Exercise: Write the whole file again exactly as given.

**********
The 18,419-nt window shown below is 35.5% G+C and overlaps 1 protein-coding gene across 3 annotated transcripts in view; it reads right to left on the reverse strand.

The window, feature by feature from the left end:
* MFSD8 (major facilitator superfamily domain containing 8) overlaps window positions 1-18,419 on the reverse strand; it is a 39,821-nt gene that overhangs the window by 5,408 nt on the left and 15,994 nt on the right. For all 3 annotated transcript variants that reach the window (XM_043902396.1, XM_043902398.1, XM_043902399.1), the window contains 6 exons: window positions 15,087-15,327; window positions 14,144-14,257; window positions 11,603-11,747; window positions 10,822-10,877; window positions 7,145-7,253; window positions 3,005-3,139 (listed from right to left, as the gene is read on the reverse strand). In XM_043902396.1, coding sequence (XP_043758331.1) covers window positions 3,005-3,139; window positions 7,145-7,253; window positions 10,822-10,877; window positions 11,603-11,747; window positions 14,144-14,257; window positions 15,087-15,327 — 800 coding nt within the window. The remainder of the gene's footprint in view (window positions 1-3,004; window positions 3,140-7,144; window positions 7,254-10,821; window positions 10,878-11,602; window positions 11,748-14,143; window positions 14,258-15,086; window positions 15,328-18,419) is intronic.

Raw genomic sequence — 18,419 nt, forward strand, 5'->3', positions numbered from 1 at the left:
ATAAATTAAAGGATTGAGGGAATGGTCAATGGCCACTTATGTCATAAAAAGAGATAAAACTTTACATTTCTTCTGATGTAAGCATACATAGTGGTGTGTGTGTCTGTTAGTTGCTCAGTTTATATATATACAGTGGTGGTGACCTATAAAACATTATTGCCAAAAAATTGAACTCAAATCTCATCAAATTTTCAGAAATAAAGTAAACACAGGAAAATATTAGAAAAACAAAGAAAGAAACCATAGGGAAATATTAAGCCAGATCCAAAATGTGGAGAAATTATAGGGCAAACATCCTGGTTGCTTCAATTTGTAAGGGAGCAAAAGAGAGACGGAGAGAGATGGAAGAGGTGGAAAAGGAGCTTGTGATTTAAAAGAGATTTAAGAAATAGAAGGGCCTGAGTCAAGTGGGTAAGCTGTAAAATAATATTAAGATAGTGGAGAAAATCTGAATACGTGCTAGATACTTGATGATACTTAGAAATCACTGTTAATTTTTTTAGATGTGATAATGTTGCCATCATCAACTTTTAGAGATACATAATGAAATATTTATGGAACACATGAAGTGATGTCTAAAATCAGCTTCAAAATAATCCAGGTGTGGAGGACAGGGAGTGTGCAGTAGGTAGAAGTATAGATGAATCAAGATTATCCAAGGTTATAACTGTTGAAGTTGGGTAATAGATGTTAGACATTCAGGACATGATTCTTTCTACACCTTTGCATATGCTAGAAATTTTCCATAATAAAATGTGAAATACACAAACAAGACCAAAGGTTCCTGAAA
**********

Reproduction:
The 18,419-nt window shown below is 35.5% G+C and overlaps 1 protein-coding gene across 3 annotated transcripts in view; it reads right to left on the reverse strand.

The window, feature by feature from the left end:
* MFSD8 (major facilitator superfamily domain containing 8) overlaps window positions 1-18,419 on the reverse strand; it is a 39,821-nt gene that overhangs the window by 5,408 nt on the left and 15,994 nt on the right. For all 3 annotated transcript variants that reach the window (XM_043902396.1, XM_043902398.1, XM_043902399.1), the window contains 6 exons: window positions 15,087-15,327; window positions 14,144-14,257; window positions 11,603-11,747; window positions 10,822-10,877; window positions 7,145-7,253; window positions 3,005-3,139 (listed from right to left, as the gene is read on the reverse strand). In XM_043902396.1, coding sequence (XP_043758331.1) covers window positions 3,005-3,139; window positions 7,145-7,253; window positions 10,822-10,877; window positions 11,603-11,747; window positions 14,144-14,257; window positions 15,087-15,327 — 800 coding nt within the window. The remainder of the gene's footprint in view (window positions 1-3,004; window positions 3,140-7,144; window positions 7,254-10,821; window positions 10,878-11,602; window positions 11,748-14,143; window positions 14,258-15,086; window positions 15,328-18,419) is intronic.

Raw genomic sequence — 18,419 nt, forward strand, 5'->3', positions numbered from 1 at the left:
ATAAATTAAAGGATTGAGGGAATGGTCAATGGCCACTTATGTCATAAAAAGAGATAAAACTTTACATTTCTTCTGATGTAAGCATACATAGTGGTGTGTGTGTCTGTTAGTTGCTCAGTTTATATATATACAGTGGTGGTGACCTATAAAACATTATTGCCAAAAAATTGAACTCAAATCTCATCAAATTTTCAGAAATAAAGTAAACACAGGAAAATATTAGAAAAACAAAGAAAGAAACCATAGGGAAATATTAAGCCAGATCCAAAATGTGGAGAAATTATAGGGCAAACATCCTGGTTGCTTCAATTTGTAAGGGAGCAAAAGAGAGACGGAGAGAGATGGAAGAGGTGGAAAAGGAGCTTGTGATTTAAAAGAGATTTAAGAAATAGAAGGGCCTGAGTCAAGTGGGTAAGCTGTAAAATAATATTAAGATAGTGGAGAAAATCTGAATACGTGCTAGATACTTGATGATACTTAGAAATCACTGTTAATTTTTTTAGATGTGATAATGTTGCCATCATCAACTTTTAGAGATACATAATGAAATATTTATGGAACACATGAAGTGATGTCTAAAATCAGCTTCAAAATAATCCAGGTGTGGAGGACAGGGAGTGTGCAGTAGGTAGAAGTATAGATGAATCAAGATTATCCAAGGTTATAACTGTTGAAGTTGGGTAATAGATGTTAGACATTCAGGACATGATTCTTTCTACACCTTTGCATATGCTAGAAATTTTCCATAATAAAATGTGAAATACACAAACAAGACCAAAGGTTCCTGAAA